United States Government Accountability Office GAO Testimony Before the Subcommittee on Transportation Security, Committee on Homeland Security, House of Representatives AVIATION SECURITY For Release on Delivery Expected at 1:30 p.m. EDT Tuesday, June 19, 2012 Status of TSA’s Acquisition of Technology for Screening Passenger Identification and Boarding Passes Statement of Stephen M. Lord, Director Homeland Security and Justice Issues GAO-12-826T Chairman Rogers, Ranking Member Jackson Lee, and Members of the Committee: I am pleased to be here today to discuss our past work examining the Transportation Security Administration’s (TSA) progress and challenges in developing and acquiring technologies to address aviation security needs. TSA’s acquisition programs represent billions of dollars in life cycle costs and support a wide range of aviation security missions and investments. Within the Department of Homeland Security (DHS), the Science and Technology Directorate (S&T) and TSA have responsibilities for researching, developing, and testing and evaluating new technologies, including airport checkpoint screening technologies. Specifically, S&T is responsible for the basic and applied research and advanced development of new technologies, while TSA, through its Passenger Screening Program, identifies the need for new checkpoint screening technologies and provides input to S&T during the research and development of new technologies, which TSA then procures and deploys. TSA screens more than 600 million air passengers per year through approximately 2,300 security checkpoint lanes at about 450 airports nationwide, and must attempt to balance its aviation security mission with concerns about efficiency and the privacy of the traveling public. The agency relies upon multiple layers of security to deter, detect, and disrupt persons posing a potential risk to aviation security. Part of its checkpoint security controls include a manual review and comparison by a travel document checker of each person’s boarding pass and identification, such as passports or state-issued driver’s licenses. However, concerns have been raised about security vulnerabilities in this process. For example, in 2006, a university student created a website that enabled individuals to create fake boarding passes. In addition, in 2011, a man was convicted of stowing away aboard an aircraft after using an expired boarding pass with someone else’s name on it to fly from New York to Los Angeles. Recent news reports have also highlighted the apparent ease of ordering high-quality counterfeit driver’s licenses from China. We have previously reported on significant fraud vulnerabilities in the Page 1 GAO-12-826T passport issuance process and on difficulties in detecting fraudulent identity documentation, such as driver’s licenses. 1 In response to these vulnerabilities, and as part of its broader effort to improve security and increase efficiency, TSA began developing technology designed to automatically verify boarding passes and to better identify altered or fraudulent passenger identification documents. TSA plans for this technology, known as Credential Authentication Technology/Boarding Pass Scanning Systems (CAT/BPSS), to eventually replace the current procedure used by travel document checkers to detect fraudulent or altered documents. However, we have previously reported that DHS and TSA have experienced challenges in managing their acquisition efforts, including implementing technologies that did not meet intended requirements and were not appropriately tested and evaluated, and have not consistently included completed analyses of costs and benefits before technologies were implemented. 2 Since DHS’s inception in 2003, we have designated implementing and transforming DHS as high risk because DHS had to transform 22 agencies—several with major management challenges—into one department. 3 This high-risk area includes challenges in strengthening DHS’s management functions, including acquisitions; the effect of those challenges on DHS’s mission implementation; and challenges in integrating management functions within and across the department and its components. DHS currently has several plans and efforts under way to address the high-risk designation as well as the more specific challenges related to acquisition and program implementation that we have previously identified. For example, DHS provided us with its Integrated Strategy for High Risk Management in June 2012, which includes management initiatives and corrective actions to address acquisition management challenges, among other management areas. We will 1 GAO, State Department: Significant Vulnerabilities in the Passport Issuance Process, GAO-09-681T (Washington, D.C.: May 5, 2009), and Transportation Worker Identification Credential: Internal Control Weaknesses Need to Be Corrected to Help Achieve Security Objectives, GAO-11-657 (Washington, D.C.: May 10, 2011). We also have ongoing classified work looking at the effectiveness of the travel document checker at detecting fraudulent documents, which we expect to finalize later this summer. 2 For example, see GAO, Homeland Security: DHS and TSA Face Challenges Overseeing Acquisition of Screening Technologies, GAO-12-644T (Washington, D.C.: May 9, 2012). 3 GAO, High-Risk Series: An Update, GAO-11-278 (Washington, D.C.: Feb.16, 2011). Page 2 GAO-12-826T continue to monitor and assess DHS’s implementation and transformation efforts through our ongoing and planned work, including the 2013 high- risk update that we expect to issue in early 2013. My statement today focuses on (1) the status of TSA’s CAT/BPSS acquisition and the extent to which the related life cycle cost estimate is consistent with best practices and (2) challenges we have previously identified in TSA’s acquisition process to manage, test, acquire, and deploy screening technologies. This statement also provides information on issues for possible congressional oversight related to CAT/BPSS. This statement is based on reports and testimonies we issued from October 2009 through May 2012 related to TSA’s efforts to manage, test, acquire, and deploy various technology programs. 4 In addition, we obtained updated information in June 2012 from TSA on the status of its efforts to implement our recommendations from these reports. For our past work, we reviewed program schedules, planning documents, testing reports, and other acquisition documentation. For some of the programs we discuss in this testimony, we conducted site visits to a range of facilities, such as national laboratories, airports, and other locations to observe research, development, and testing efforts. We also conducted interviews with DHS component program managers and DHS Science and Technology Directorate officials to discuss issues related to individual programs. More detailed information on the scope and methodology from our previous work can be found within each specific report. In addition, this statement contains new information we obtained from TSA in June 2012 on the status of its CAT/BPSS acquisition. We reviewed key acquisition documents—including the mission needs statement (September 2008), request for proposal (April 2011), operational requirements document (August 2011), life cycle cost estimate (November 2011), and acquisition program baseline (November 2011)— interviewed officials from TSA’s Office of Security Capabilities, and viewed a demonstration of the CAT/BPSS test units. We compared the 4 See the related products list at the end of this statement. Examples of these technology programs include advanced imaging technology (AIT)—commonly referred to as a full body scanner—that screens passengers for metallic and nonmetallic threats including weapons, explosives, and other objects concealed under layers of clothing; explosives detection systems, which use X-rays with computer-aided imaging to automatically recognize the characteristic signatures of threat explosives; and explosives trace detection machines, in which a human operator (e.g., a baggage screener) uses chemical analysis to manually detect traces of explosive materials’ vapors and residue. Page 3 GAO-12-826T life cycle cost estimate with best practices from our Cost Estimating and Assessment Guide to determine whether the official cost estimates were comprehensive (i.e., include all costs), accurate, well documented, and credible. 5 We conducted all of our work in accordance with generally accepted government auditing standards. Those standards require that we plan and perform the audit to obtain sufficient, appropriate evidence to provide a reasonable basis for our findings and conclusions based on our audit objectives. We believe that the evidence obtained provides a reasonable basis for our findings based on our audit objectives. We discussed new information in this statement with TSA officials and incorporated their comments as appropriate. In summary, TSA has completed its initial testing of the CAT/BPSS technology and has begun operational testing at three airports. We found the project’s associated life cycle cost estimate to be reasonably comprehensive and well documented, although we are less confident in its accuracy due to questions about the assumed inflation rate. In addition, we could not evaluate its credibility because the current version does not include an independent cost estimate or an assessment of how changing key assumptions and other factors would affect the estimate. Our past work has identified three key challenges related to TSA’s efforts to acquire and deploy technologies to address homeland security needs: (1) developing and meeting technology program requirements, (2) overseeing and conducting testing of new screening technologies, and (3) developing acquisition program baselines to establish initial cost, schedule, and performance parameters. 5 GAO, GAO Cost Estimating and Assessment Guide: Best Practices for Developing and Managing Capital Program Costs, GAO-09-3SP (Washington, D.C.: March 2009). Page 4 GAO-12-826T CAT/BPSS, which is part of TSA’s Passenger Screening Program, has CAT/BPSS Is in the undergone initial testing and is in the operational testing and evaluation Operational Testing phase of acquisition, according to TSA. The goal of CAT/BPSS is to deploy a computerized system that will read and analyze data and and Evaluation Phase, embedded security features on every passenger’s identification and some and the Life Cycle boarding passes, and to identify fraudulent credentials and boarding Cost Estimate Is Not passes. In 2011, TSA conducted qualification testing of this system at its System Integration Facility at Washington Reagan National Airport, Fully Consistent with including testing the systems against more than 530 genuine and Best Practices fraudulent documents, such as state-issued driver’s licenses, passports, and military identification cards, according to TSA. The technology is designed to automatically compare a passenger’s identification with a set of embedded security features to seek to identify indicators of fraud and concurrently ensure that the information on the identification and boarding pass matches. This system is intended to help ensure that identity credentials and boarding passes presented at the checkpoint have not been tampered with or fraudulently produced, and that the information on the boarding pass matches that of the identity credential. According to TSA, CAT/BPSS is to compare identity credentials with an internal database of more than 2,400 templates for various types of credentials and to check for certain embedded security features, then alert the operator of any discrepancies. In September 2011, TSA awarded contracts for approximately $3.2 million, which included the purchase of 30 units from three different vendors. 6 In April 2012, TSA began deploying units to three airports— George Bush Intercontinental in Houston, Luis Muñoz Marín International in San Juan, and Washington Dulles International—in preparation for initial operational testing. TSA officials said that those airports were selected, in part, because of their high passenger volume and experience with detecting fraudulent documents. In preparation for initial testing, TSA tested the performance of its current process for comparison purposes. TSA is also training personnel on the CAT/BPSS systems, collecting preliminary data on system performance and availability, and assessing the adequacy of the concept of operations and standard operating procedures. According to TSA officials, these efforts will allow travel document checkers at the three airports to test the three systems in an 6 According to TSA, the $3.2 million included costs for maintenance, database updates, and training, among other things. Page 5 GAO-12-826T operational environment and provide feedback on the systems’ performance. During operational testing, TSA plans to assess the systems’ performance against key performance parameters for detection, passenger throughput, and availability. Once operational testing is complete, TSA plans to produce a system evaluation report and recommend whether to move forward with the acquisition or make modifications. Vendors that successfully exit the operational testing phase will be eligible to compete for a contract to produce 1,400 units, according to TSA. According to the life cycle cost estimate for the Passenger Screening Program, of which CAT/BPSS is a part, the estimated 20-year life cycle cost of CAT/BPSS is approximately $130 million based on a procurement of 4,000 units. 7 As highlighted in our Cost Estimating and Assessment Guide, a reliable cost estimate has four characteristics—it is comprehensive, well documented, accurate, and credible. 8 We reviewed TSA’s November 2011 life cycle cost estimate for the Passenger Screening Program and compared it with the four characteristics. Based on our assessment, the life cycle cost estimate is reasonably comprehensive and well documented. Regarding accuracy, the cost estimate assumes a 1 percent inflation rate from fiscal years 2015 through 2029, as compared with the historic inflation rates calculated for fiscal years 2009 through 2014, which ranged from 3.3 to 4.5 percent. If a larger inflation rate were used, costs would be much higher than what are currently estimated. In addition, we cannot make a determination as to the credibility of the life cycle cost estimate as it does not include a risk and uncertainty analysis or an independent cost estimate. The risk assessment would quantify risks and identify effects of changing key cost driver assumptions and factors. 9 In the cost estimate, TSA indicates that it is pursuing the acquisition of risk analysis capability and plans on having such capabilities in time for the next life cycle cost estimate. Likewise, there is no evidence that an independent cost estimate was conducted by a group outside the acquiring organization to determine whether other 7 This includes an initial procurement of 1,400 units in fiscal year 2013, and an additional 2,600 replacement units by fiscal year 2029. 8 GAO-09-3SP. The DHS Cost Analysis Division has implemented our Cost Estimating and Assessment Guide as the standard for cost estimating at DHS. 9 DHS did not approve the life cycle cost estimate due to the lack of risk and sensitivity analysis, according to TSA. Page 6 GAO-12-826T estimating methods would produce similar results. TSA officials indicated that the agency is updating its life cycle cost estimate to include a risk and uncertainty analysis and independent cost estimate, but the document has not yet been approved. The agency plans to expand the CAT/BPSS deployment schedule following successful implementation and testing in the selected airport environments. As of June 2012, TSA officials estimated that this could occur as soon as the end of this calendar year, depending on the results of the operational testing and evaluation phase. Our past work has identified three key challenges related to TSA’s efforts Previously Identified to acquire and deploy technologies to address homeland security needs: Challenges TSA Faces (1) developing and meeting technology program requirements, (2) overseeing and conducting testing of new screening technologies, and (3) in Overseeing developing acquisition program baselines to establish initial cost, Acquisition of schedule, and performance parameters. Screening We have previously reported that DHS and TSA have faced challenges in Technologies developing and meeting program requirements when acquiring screening technologies, and that program performance cannot be accurately assessed without valid baseline requirements established at the program start. In June 2010, for example, we reported that more than half of the 15 DHS programs we reviewed awarded contracts to initiate acquisition activities without component or department approval of documents essential to planning acquisitions, setting operational requirements, or establishing acquisition program baselines. 10 We made a number of recommendations to help address issues related to these procurements. DHS generally agreed with these recommendations and, to varying degrees, has begun taking actions to address them. We currently have ongoing work related to this area and we plan to report the results later this fall. 11 At the program level, in May 2012, we reported that TSA did not fully follow DHS acquisition policies when acquiring advanced imaging 10 GAO, Department of Homeland Security: Assessments of Selected Complex Acquisitions, GAO-10-588SP (Washington, D.C.: June 30, 2010). Three of 15 were TSA programs. 11 We are conducting this work at the request of the Senate Committee on Homeland Security and Governmental Affairs and the Subcommittee on Oversight, Investigations, and Management of the House Committee on Homeland Security. Page 7 GAO-12-826T technology (AIT), or body scanners, which resulted in DHS approving full AIT deployment without full knowledge of TSA’s revised specifications. 12 As a result, we found that TSA procured and deployed a technology that met evolving requirements, but not the initial requirements included in its key acquisition requirements document that the agency initially determined were necessary to enhance the aviation system. We recommended that TSA develop a road map that outlines vendors’ progress in meeting all key performance parameters. DHS agreed with our recommendation and has begun taking action to address it. We have also reported on DHS and TSA challenges in overseeing and testing new screening technologies, which can lead to costly redesign and rework at a later date. Addressing such problems before moving to the acquisition phase can help agencies better manage costs. For example, in October 2009, we reported that TSA had deployed explosives trace portals, a technology for detecting traces of explosives on passengers at airport checkpoints, in January 2006 even though TSA officials were aware that tests conducted during 2004 and 2005 on earlier models of the portals suggested the portals did not demonstrate reliable performance in an airport environment. 13 In June 2006, TSA halted deployment of the explosives trace portals because of performance problems and high installation costs. In our 2009 report, we recommended that, to the extent feasible, TSA ensure that tests are completed before deploying new checkpoint screening technologies to airports. DHS concurred with the recommendation and has taken action to address it, such as requiring more-recent technologies to complete both laboratory and operational tests prior to deployment. DHS and TSA have also experienced challenges identifying acquisition program baselines, which include program schedules and costs. Our prior work has found that realistic acquisition program baselines with stable requirements for cost, schedule, and performance are among the factors that are important to successful acquisitions delivering capabilities within cost and schedule. We also found that program performance metrics for 12 See GAO-12-644T, in which we publicly reported some of the findings and recommendations from our January 2012 classified report on TSA’s procurement and deployment of AIT, commonly referred to as full body scanners, at airport checkpoints. 13 GAO, Aviation Security: DHS and TSA Have Researched, Developed, and Begun Deploying Passenger Checkpoint Screening Technologies, but Continue to Face Challenges, GAO-10-128 (Washington, D.C.: Oct. 7, 2009). Page 8 GAO-12-826T cost and schedule can provide useful indicators of the health of acquisition programs. For example, we reported in April 2012 that TSA has not had a DHS-approved acquisition program baseline since the inception of the Electronic Baggage Screening Program (EBSP) more than 8 years ago. 14 Further, DHS did not require TSA to complete an acquisition program baseline until November 2008. According to TSA officials, they have twice submitted an acquisition program baseline to DHS for approval—first in November 2009 and again in February 2011. An approved baseline would provide DHS with additional assurances that TSA’s approach is appropriate and that the capabilities being pursued are worth the expected costs. In November 2011, because TSA did not have a fully developed life cycle cost estimate as part of its acquisition program baseline for the EBSP, DHS instructed TSA to revise the life cycle cost estimates as well as its procurement and deployment schedules to reflect budget constraints. DHS officials told us that they could not approve the acquisition program baseline as written because TSA’s estimates were significantly over budget. TSA officials stated that TSA is currently working with DHS to amend the draft program baseline and plans to resubmit the revised acquisition program baseline before the next Acquisition Review Board meeting, which is planned for July or August 2012. Establishing and approving a program baseline, as DHS and TSA plan to do for the EBSP, could help DHS assess the program’s progress in meeting its goals and achieve better program outcomes. Our prior work on TSA acquisition management identified oversight problems that have led to cost increases, delivery delays, and other operational challenges for certain assets, such as EBSP, but TSA has also taken several steps to improve its acquisition management. For example, while we continue to find that some TSA acquisition programs do not have key documents needed for properly managing acquisitions, CAT/BPSS has a DHS-approved mission needs statement, operational requirements document, and acquisition program baseline. 15 14 GAO, Checked Baggage Screening: TSA Has Deployed Optimal Systems at the Majority of TSA-Regulated Airports, but Could Strengthen Cost Estimates, GAO-12-266 (Washington, D.C.: Apr. 27, 2012). 15 The life cycle cost estimate was approved by TSA but not by DHS. Page 9 GAO-12-826T This hearing provides an opportunity for congressional stakeholders to Congressional focus a dialogue on how to continue a sufficient level of oversight of the Oversight Issues CAT/BPSS acquisition and implementation and other key components of the Passenger Screening Program. For example, relevant questions that could be raised include the following: • To what extent, if any, have key performance parameters changed during the course of the acquisition, and how will these changes affect security and efficiency at the checkpoint? What would be TSA’s strategy if vendors have difficulty meeting the key performance parameters? • How will TSA ensure that implementation of the system addresses the security vulnerabilities previously identified? • What confidence does TSA have in its cost estimates and how is the agency mitigating the risk of cost escalation or schedule delays? • In managing limited resources to mitigate a potentially unlimited range of security threats, how does CAT/BPSS fit into TSA’s broader aviation security strategy? What cost-benefit and related analyses, if any, are being used to guide TSA decision makers? These types of questions and related issues warrant ongoing consideration by TSA management and continued oversight by congressional stakeholders. Chairman Rogers, Ranking Member Jackson Lee, and Members of the Committee, this concludes my prepared statement. I look forward to responding to any questions that you may have. For questions about this statement, please contact Steve Lord at (202) GAO Contact and 512-4379 or firstname.lastname@example.org. Contact points for our Offices of Staff Congressional Relations and Public Affairs may be found on the last page of this statement. Individuals making key contributions to this statement Acknowledgment include Jessica Lucas-Judy, Assistant Director; Carissa Bryant; Jennifer Echard; Laurier Fish; Tom Lombardi; and Katherine Trimble. Key contributors for the previous work that this testimony is based on are listed within each individual product. Page 10 GAO-12-826T Related GAO Products Related GAO Products Homeland Security: DHS and TSA Face Challenges Overseeing Acquisition of Screening Technologies. GAO-12-644T. Washington, D.C.: May 9, 2012. Checked Baggage Screening: TSA Has Deployed Optimal Systems at the Majority of TSA-Regulated Airports, but Could Strengthen Cost Estimates. GAO-12-266. Washington, D.C.: April 27, 2012. Transportation Security Administration: Progress and Challenges Faced in Strengthening Three Key Security Programs. GAO-12-541T. Washington D.C.: March 26, 2012. Homeland Security: DHS and TSA Acquisition and Development of New Technologies. GAO-11-957T. Washington, D.C.: September 22, 2011. Aviation Security: TSA Has Made Progress, but Additional Efforts Are Needed to Improve Security. GAO-11-938T. Washington, D.C.: September 16, 2011. Department of Homeland Security: Progress Made and Work Remaining in Implementing Homeland Security Missions 10 Years after 9/11. GAO-11-881. Washington, D.C.: September 7, 2011. Homeland Security: DHS Could Strengthen Acquisitions and Development of New Technologies. GAO-11-829T. Washington, D.C.: July 15, 2011. Aviation Security: TSA Has Taken Actions to Improve Security, but Additional Efforts Remain. GAO-11-807T. Washington, D.C.: July 13, 2011. Aviation Security: TSA Has Enhanced Its Explosives Detection Requirements for Checked Baggage, but Additional Screening Actions Are Needed. GAO-11-740. Washington, D.C.: July 11, 2011. Homeland Security: Improvements in Managing Research and Development Could Help Reduce Inefficiencies and Costs. GAO-11-464T. Washington D.C.: March 15, 2011. High-Risk Series: An Update. GAO-11-278. Washington D.C.: February 16, 2011. Page 11 GAO-12-826T Related GAO Products Department of Homeland Security: Assessments of Selected Complex Acquisitions. GAO-10-588SP. Washington, D.C.: June 30, 2010. Aviation Security: Progress Made but Actions Needed to Address Challenges in Meeting the Air Cargo Screening Mandate. GAO-10-880T. Washington, D.C.: June 30, 2010. Aviation Security: TSA Is Increasing Procurement and Deployment of Advanced Imaging Technology, but Challenges to This Effort and Other Areas of Aviation Security Remain. GAO-10-484T. Washington, D.C.: March 17, 2010. Aviation Security: DHS and TSA Have Researched, Developed, and Begun Deploying Passenger Checkpoint Screening Technologies, but Continue to Face Challenges. GAO-10-128. Washington, D.C.: October 7, 2009. GAO Cost Estimating and Assessment Guide: Best Practices for Developing and Managing Capital Program Costs. GAO-09-3SP. Washington, D.C.: March 2009. (441087) Page 12 GAO-12-826T This is a work of the U.S. government and is not subject to copyright protection in the United States. The published product may be reproduced and distributed in its entirety without further permission from GAO. 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Aviation Security: Status of TSA's Acquisition of Technology for Screening Passenger Identification and Boarding Passes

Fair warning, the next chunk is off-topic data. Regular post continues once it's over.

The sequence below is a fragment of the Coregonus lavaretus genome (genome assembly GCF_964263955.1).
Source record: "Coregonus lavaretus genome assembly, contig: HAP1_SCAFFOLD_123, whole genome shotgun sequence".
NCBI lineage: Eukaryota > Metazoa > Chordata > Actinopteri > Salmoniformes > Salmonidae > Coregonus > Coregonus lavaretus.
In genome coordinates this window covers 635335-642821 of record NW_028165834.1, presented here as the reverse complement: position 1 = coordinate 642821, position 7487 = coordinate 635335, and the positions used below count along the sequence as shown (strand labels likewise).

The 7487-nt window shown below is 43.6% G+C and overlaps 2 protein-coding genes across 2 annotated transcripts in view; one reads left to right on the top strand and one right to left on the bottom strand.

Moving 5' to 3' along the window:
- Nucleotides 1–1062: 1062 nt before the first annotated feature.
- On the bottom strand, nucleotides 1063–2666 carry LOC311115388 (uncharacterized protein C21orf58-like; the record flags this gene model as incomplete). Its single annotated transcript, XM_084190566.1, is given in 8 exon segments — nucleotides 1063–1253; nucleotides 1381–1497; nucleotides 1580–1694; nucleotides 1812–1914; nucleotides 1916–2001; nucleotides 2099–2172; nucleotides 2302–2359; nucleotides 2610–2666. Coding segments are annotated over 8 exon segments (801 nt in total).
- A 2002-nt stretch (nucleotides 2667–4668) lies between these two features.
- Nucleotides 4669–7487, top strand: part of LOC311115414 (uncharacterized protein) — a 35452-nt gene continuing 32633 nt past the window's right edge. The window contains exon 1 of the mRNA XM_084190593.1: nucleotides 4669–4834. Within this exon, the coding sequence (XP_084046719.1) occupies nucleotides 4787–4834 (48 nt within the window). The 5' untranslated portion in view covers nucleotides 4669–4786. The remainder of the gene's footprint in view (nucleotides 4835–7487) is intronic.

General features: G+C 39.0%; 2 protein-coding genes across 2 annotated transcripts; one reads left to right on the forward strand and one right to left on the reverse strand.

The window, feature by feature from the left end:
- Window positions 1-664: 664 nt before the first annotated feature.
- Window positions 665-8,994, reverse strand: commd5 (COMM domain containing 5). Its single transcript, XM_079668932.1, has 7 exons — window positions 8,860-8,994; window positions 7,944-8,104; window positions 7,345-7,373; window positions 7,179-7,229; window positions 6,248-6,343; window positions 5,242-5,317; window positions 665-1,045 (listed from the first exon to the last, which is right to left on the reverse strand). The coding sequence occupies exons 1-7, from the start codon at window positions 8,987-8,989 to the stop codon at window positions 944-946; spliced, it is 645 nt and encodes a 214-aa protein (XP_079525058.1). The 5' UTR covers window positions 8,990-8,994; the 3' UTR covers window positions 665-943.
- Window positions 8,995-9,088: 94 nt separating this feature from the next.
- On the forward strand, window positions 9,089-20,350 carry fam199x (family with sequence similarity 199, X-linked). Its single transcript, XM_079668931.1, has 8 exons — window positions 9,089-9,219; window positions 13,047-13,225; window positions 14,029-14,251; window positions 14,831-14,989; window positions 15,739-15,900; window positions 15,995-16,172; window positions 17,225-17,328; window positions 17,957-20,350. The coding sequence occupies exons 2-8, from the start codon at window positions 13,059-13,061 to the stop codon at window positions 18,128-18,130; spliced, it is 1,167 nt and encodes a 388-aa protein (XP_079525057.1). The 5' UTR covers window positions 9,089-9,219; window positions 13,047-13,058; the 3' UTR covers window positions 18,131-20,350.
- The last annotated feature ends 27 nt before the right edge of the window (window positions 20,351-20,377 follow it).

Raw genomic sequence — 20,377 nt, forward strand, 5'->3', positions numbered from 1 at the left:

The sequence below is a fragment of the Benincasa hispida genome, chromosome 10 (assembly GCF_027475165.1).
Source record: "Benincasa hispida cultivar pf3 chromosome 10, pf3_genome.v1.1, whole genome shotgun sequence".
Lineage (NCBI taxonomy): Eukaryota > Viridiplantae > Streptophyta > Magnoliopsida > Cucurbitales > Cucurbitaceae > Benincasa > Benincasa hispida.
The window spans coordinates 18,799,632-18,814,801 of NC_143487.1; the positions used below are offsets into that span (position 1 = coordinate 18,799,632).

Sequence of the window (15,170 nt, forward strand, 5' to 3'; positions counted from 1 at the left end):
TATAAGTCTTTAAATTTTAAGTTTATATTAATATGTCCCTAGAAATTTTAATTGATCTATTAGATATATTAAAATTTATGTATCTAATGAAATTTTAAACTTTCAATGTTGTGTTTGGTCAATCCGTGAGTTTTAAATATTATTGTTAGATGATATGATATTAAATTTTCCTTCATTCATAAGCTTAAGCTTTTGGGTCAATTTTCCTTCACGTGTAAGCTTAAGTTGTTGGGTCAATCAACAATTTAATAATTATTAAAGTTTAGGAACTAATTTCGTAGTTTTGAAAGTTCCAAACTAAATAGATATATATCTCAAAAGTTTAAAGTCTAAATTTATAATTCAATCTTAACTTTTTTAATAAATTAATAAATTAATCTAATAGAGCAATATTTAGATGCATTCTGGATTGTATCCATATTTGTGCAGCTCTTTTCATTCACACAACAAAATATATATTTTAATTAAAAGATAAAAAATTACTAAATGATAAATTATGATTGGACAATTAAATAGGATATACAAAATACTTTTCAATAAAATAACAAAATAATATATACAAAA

Published by the Government Accountability Office on 2012-06-19.
Below is a raw (and likely hideous) rendition of the original report. (PDF)